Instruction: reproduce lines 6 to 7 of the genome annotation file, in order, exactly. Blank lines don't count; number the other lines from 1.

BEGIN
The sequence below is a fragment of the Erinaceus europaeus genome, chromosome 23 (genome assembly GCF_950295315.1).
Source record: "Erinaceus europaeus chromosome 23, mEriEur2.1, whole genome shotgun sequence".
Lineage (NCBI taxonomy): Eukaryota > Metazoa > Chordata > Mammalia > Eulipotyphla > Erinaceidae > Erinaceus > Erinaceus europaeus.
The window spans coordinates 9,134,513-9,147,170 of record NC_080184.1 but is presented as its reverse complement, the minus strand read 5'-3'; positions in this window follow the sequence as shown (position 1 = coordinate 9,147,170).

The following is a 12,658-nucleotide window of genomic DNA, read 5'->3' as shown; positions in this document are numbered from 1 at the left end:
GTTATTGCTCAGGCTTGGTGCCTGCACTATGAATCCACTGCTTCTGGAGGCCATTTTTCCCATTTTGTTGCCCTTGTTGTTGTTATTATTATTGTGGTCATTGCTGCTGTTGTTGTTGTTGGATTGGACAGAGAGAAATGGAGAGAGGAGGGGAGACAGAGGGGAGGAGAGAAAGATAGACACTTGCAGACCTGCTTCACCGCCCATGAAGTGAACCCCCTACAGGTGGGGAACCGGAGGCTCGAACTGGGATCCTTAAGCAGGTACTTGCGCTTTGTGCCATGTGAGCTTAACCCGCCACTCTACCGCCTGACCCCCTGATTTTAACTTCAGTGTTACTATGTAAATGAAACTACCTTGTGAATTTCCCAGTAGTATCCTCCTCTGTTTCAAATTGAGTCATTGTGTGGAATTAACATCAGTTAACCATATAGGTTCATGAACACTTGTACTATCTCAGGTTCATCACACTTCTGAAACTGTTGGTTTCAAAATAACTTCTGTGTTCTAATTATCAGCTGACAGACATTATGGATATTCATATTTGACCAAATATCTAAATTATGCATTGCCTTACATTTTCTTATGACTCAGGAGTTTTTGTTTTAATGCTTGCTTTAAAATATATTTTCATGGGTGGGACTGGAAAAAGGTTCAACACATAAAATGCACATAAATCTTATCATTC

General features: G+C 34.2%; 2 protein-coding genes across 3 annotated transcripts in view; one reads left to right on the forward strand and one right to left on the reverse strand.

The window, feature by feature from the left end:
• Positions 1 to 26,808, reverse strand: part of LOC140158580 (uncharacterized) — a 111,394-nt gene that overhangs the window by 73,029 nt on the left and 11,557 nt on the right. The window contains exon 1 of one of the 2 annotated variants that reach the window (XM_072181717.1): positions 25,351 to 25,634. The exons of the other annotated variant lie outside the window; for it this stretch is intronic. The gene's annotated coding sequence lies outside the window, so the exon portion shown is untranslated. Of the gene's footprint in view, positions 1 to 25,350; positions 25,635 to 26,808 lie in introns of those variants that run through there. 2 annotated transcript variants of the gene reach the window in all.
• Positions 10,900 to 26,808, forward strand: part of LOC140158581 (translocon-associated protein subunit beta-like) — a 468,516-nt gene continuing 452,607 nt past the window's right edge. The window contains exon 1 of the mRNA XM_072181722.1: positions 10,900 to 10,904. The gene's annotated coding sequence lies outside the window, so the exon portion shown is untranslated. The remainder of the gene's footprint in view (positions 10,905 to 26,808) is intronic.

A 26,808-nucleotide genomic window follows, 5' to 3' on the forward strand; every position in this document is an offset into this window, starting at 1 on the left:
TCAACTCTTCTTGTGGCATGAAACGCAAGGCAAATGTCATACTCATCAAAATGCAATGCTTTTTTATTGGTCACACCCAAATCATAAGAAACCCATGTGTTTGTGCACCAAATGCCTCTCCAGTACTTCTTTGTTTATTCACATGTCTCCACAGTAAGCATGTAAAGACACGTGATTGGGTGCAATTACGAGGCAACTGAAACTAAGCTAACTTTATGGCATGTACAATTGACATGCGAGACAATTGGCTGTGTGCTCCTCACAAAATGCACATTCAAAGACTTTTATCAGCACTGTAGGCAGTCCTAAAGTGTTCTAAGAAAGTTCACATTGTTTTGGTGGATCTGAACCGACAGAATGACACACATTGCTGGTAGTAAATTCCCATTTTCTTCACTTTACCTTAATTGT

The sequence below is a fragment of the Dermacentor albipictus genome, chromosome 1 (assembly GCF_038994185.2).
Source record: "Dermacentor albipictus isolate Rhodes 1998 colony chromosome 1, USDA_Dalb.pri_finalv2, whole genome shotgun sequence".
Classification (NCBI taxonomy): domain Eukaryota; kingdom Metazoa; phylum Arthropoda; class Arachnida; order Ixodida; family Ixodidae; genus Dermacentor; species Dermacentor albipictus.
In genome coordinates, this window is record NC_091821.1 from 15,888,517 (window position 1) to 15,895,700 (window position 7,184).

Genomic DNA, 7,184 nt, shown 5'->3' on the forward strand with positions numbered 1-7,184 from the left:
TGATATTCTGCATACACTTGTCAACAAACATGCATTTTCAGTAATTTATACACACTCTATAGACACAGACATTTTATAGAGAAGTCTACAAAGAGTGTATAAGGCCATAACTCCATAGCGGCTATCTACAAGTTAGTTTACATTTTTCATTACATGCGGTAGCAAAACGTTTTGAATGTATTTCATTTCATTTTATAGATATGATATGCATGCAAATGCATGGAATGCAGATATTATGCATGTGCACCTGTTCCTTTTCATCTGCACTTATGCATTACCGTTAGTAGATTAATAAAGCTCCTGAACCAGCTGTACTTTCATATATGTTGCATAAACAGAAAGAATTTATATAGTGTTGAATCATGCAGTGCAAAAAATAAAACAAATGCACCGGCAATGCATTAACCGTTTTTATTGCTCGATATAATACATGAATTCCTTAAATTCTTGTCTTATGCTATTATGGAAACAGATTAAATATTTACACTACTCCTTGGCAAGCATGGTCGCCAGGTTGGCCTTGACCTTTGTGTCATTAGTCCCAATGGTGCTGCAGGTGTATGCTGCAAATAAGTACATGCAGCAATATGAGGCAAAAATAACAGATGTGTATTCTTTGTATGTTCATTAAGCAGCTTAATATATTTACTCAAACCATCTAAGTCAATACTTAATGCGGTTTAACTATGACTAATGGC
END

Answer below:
GTTATTGCTCAGGCTTGGTGCCTGCACTATGAATCCACTGCTTCTGGAGGCCATTTTTCCCATTTTGTTGCCCTTGTTGTTGTTATTATTATTGTGGTCATTGCTGCTGTTGTTGTTGTTGGATTGGACAGAGAGAAATGGAGAGAGGAGGGGAGACAGAGGGGAGGAGAGAAAGATAGACACTTGCAGACCTGCTTCACCGCCCATGAAGTGAACCCCCTACAGGTGGGGAACCGGAGGCTCGAACTGGGATCCTTAAGCAGGTACTTGCGCTTTGTGCCATGTGAGCTTAACCCGCCACTCTACCGCCTGACCCCCTGATTTTAACTTCAGTGTTACTATGTAAATGAAACTACCTTGTGAATTTCCCAGTAGTATCCTCCTCTGTTTCAAATTGAGTCATTGTGTGGAATTAACATCAGTTAACCATATAGGTTCATGAACACTTGTACTATCTCAGGTTCATCACACTTCTGAAACTGTTGGTTTCAAAATAACTTCTGTGTTCTAATTATCAGCTGACAGACATTATGGATATTCATATTTGACCAAATATCTAAATTATGCATTGCCTTACATTTTCTTATGACTCAGGAGTTTTTGTTTTAATGCTTGCTTTAAAATATATTTTCATGGGTGGGACTGGAAAAAGGTTCAACACATAAAATGCACATAAATCTTATCATTC

General features: G+C 34.2%; 2 protein-coding genes across 3 annotated transcripts in view; one reads left to right on the forward strand and one right to left on the reverse strand.